To our readers: Mike Evans' 2016 NFL Catch of the Year and the big Bucs' offseason catches — DeSean Jackson, O.J. Howard and Chris Godwin — inspired us to mark the start of the 2017 season with a series of stories celebrating "The Catch." We hope you enjoy them.
As impressive as those plays were, neither signaled the arrival of the Buccaneers as a legitimate playoff contender quite like Evans' touchdown catch against Seahawks cornerback Richard Sherman in late November.
At that point, who knew what to make of the 5-5 Bucs? They had beaten the Bears, but so what? Celebrating a win against Jay Cutler is like going to the movies and laughing out loud at a joke you've seen in the trailers. The road win against the Chiefs the next week moved the needle, but let's be honest: At least part of you wondered whether it was a fluke.
The Seahawks game was a "prove it" game, a chance for the Bucs — underdogs at home — to show that they could hang with the NFC's best. Evans' touchdown late in the first quarter did more than put Tampa Bay up 14-0 (it went on to win 14-5). It served notice. These aren't the old Bucs. We're not going away.
How did Evans beat one of the NFL's best cover cornerbacks? A convergence of play design, Evans' physical mentality and trust between quarterback and receiver. Let's go to the tape.
The Bucs line up in 12 personnel (one running back, two tight ends and two receivers). Brandon Myers is the "Y" tight end next to right tackle Demar Dotson, and Alan Cross is the "H-back," which is a tight end-fullback hybrid.
The Seahawks line up in their usual one high safety look. There are a few things worth noting presnap. One is the location of the other safety, Kam Chancellor, who is 7 yards off the line of scrimmage. He's there to help stop the run, but if the running back runs a route, he's responsible for covering him. Note, too, the alignment of the linebackers. They've shifted to the right to better match up with Tampa Bay's two tight ends. Seattle needs bodies there to defend the run. After all, the Bucs often ran out of this formation, as in the example below from their Week 10 win over the Bears.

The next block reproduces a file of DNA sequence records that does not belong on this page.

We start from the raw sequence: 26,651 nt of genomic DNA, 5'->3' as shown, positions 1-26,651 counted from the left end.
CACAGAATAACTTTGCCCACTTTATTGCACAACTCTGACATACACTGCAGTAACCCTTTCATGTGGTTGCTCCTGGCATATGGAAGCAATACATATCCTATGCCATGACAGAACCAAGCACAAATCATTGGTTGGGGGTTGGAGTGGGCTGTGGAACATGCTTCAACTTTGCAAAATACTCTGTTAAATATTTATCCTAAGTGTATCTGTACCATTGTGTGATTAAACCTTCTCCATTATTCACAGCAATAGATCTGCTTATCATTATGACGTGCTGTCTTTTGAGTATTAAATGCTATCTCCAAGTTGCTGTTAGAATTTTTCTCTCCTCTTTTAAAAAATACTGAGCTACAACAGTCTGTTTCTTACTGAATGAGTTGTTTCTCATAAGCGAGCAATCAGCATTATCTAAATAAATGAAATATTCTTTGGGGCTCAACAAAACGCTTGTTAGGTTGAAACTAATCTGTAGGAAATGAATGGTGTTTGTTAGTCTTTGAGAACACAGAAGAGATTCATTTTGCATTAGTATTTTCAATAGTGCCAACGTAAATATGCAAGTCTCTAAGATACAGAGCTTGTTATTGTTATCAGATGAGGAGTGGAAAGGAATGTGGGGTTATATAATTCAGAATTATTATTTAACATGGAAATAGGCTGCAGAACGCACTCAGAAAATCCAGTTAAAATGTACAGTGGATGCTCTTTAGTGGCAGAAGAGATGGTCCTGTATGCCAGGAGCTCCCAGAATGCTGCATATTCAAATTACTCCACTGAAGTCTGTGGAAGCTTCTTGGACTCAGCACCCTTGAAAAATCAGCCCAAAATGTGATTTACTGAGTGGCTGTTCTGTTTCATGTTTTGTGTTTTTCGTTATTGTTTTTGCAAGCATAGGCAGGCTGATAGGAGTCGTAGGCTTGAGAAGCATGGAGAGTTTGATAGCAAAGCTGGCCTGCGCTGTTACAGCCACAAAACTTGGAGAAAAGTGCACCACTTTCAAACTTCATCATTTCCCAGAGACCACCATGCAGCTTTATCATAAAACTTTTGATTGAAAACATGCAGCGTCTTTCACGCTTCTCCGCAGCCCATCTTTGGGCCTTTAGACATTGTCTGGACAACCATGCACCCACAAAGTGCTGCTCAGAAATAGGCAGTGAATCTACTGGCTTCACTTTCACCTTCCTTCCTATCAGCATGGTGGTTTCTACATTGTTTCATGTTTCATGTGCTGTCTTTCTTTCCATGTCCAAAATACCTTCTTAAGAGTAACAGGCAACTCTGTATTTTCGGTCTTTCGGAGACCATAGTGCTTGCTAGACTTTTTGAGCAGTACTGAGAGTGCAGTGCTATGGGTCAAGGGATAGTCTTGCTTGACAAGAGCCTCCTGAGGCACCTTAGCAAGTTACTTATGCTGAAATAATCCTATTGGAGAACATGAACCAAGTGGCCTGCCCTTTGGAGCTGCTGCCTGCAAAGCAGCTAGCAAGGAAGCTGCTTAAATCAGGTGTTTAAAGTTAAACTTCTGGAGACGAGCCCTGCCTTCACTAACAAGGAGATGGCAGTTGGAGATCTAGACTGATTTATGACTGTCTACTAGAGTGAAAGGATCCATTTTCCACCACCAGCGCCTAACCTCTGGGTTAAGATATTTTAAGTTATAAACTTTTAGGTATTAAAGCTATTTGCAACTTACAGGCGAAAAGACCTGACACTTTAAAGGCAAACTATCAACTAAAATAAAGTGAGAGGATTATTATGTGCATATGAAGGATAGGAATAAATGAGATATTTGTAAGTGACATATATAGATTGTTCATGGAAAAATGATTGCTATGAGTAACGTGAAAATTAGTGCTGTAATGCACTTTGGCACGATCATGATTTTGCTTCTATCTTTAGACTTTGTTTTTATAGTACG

One key difference between Chicago and Seattle: The Bears safety is shaded toward Evans' side. If Winston passes, the safety is there to help the cornerback. Based on the Seahawks' alignment — one safety deep, one close and the linebackers shifted to the right — we can see there's a good chance that Evans will be one-on-one with Sherman. What he does next, though, depends on Sherman's positioning.
"I had a route where I had to read (Sherman)," Evans says. "If he's pressed, then I'm going to have a fade. If he's off, then I'll have a different route. If it's Cover 2, then I'll have another route. So, I have three options on this."
Sherman presses, so it's off to the end zone. Evans has studied the cornerback's technique and anticipates the jam.
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"I watched him (when I was) in college and became a fan of his," he says. "I know how he plays, he likes to jab that inside hand."
Almost simultaneously, Evans and Sherman grab each others' inside shoulder pads.
"We're hand-fighting," Evans says. "Then I pulled myself through, and I slapped his hand down."
He gains a slight advantage around the 18-yard line. It's not much separation — maybe a half step — but that's often as much as a receiver will get when Sherman is covering him. He rarely loses early, and windows of opportunity are fleeting.
At that point, Jameis Winston commits. Evans is his best option. On the other side of the field, the Bucs are outnumbered five to three.
"I guess Jameis right there thought I could win," Evans says. "He trusted me and threw it over the top. I won late."
After the touchdown, Sherman looked around for a penalty flag and argued for offensive pass interference.
Evans had something else on his mind: "I got one. I want another one."
Contact Thomas Bassinger at firstname.lastname@example.org. Follow @tometrics.